KONWIHR Project OptiLas

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OptiLas: Optimization in Laser Beam Welding

Project summary

Hot cracking is one of the challenging problems in laser beam welding. Laser welding is a modern joining technique for new metallic materials and particularly suitable for handling lightweight constructions as they occur, e.g., in automotive, aircraft, rail vehicle and shipbuilding industries because weight is to be reduced and energy is to be minimized. In these industries new materials like aluminium alloys become increasingly important, however their welding can cause severe problems because of the high risk of the appearance of hot cracks. In order to work against hot crack arising one needs suitable models for the quantitative description of the physical phenomena involved in welding. A technique to prevent this undesirable effect is the so-called multi-beam welding which was first suggested in the 70ies. Thereby two additional laser beams are used in order to compensate for the critical tensile strain induced by the main laser beam. In order to guarantee that this technique prevents the initiation of hot cracks in the solid-liquid region, it is important to choose the positions, sizes, and powers of the two additional heat sources optimally. Note that in case of inappropriate choices for these parameters, hot cracking can even be enhanced. Until now these quantities are generally chosen by trial and error. This project aims towards the simulation and optimization of multi-beam laser welding based on models describing the physical phenomena of laser welding.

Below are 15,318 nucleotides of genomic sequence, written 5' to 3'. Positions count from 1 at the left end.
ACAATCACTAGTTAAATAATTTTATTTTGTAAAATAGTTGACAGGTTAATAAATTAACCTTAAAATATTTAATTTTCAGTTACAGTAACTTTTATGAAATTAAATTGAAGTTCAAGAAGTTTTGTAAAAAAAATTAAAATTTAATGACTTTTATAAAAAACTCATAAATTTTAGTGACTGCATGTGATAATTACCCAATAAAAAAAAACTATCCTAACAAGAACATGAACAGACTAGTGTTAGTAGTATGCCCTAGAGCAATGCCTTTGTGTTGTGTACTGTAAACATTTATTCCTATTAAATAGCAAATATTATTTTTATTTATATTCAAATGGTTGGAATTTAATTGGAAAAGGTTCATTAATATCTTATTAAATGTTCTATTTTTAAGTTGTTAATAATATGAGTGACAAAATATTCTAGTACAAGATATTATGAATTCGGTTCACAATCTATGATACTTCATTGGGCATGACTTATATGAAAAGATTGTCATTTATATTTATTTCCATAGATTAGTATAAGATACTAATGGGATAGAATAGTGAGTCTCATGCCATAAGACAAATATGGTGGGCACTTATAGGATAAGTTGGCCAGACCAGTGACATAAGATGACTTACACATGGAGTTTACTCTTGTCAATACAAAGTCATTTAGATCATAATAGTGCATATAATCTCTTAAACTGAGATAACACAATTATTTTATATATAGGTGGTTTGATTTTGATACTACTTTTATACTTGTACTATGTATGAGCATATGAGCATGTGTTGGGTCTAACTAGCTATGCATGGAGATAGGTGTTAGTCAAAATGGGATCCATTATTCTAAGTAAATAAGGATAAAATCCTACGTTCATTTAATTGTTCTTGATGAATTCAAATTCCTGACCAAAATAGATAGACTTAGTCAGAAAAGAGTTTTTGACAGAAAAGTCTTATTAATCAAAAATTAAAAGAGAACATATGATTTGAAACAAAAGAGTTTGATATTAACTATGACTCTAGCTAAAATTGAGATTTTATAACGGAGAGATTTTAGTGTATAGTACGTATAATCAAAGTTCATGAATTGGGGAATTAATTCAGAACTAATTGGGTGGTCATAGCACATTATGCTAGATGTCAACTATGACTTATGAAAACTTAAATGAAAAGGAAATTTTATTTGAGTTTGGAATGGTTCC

Besides the optimization of a first simple model, which allows a semi-analytical solution of the temperature field, a FEM-simulation package has been developed for the solution of a very detailed model which includes the description of the temperature field, the thermomechanical deformations and the metallurgical properties of the weld. Here parallel computations have been performed.

Still pending is the development of a hierarchy of medium size models providing the links to the most detailed model. That medium size model for which optimal solutions can be computed in reasonable times yield practically suboptimal solutions which are to be inserted into the simulation package for the detailed model.

Numerical results obtained so far and their experimental validation demonstrate that hot cracking can be eliminated at least on a laboratory scale.

KONWIHR funding

  • initial KONWIHR funding: 1/2003-3/2004

Contact:

  • Prof. Dr. Hans Josef Pesch, Lehrstuhl für Ingenieurmathematik, Uni-Bayreuth

Selected publications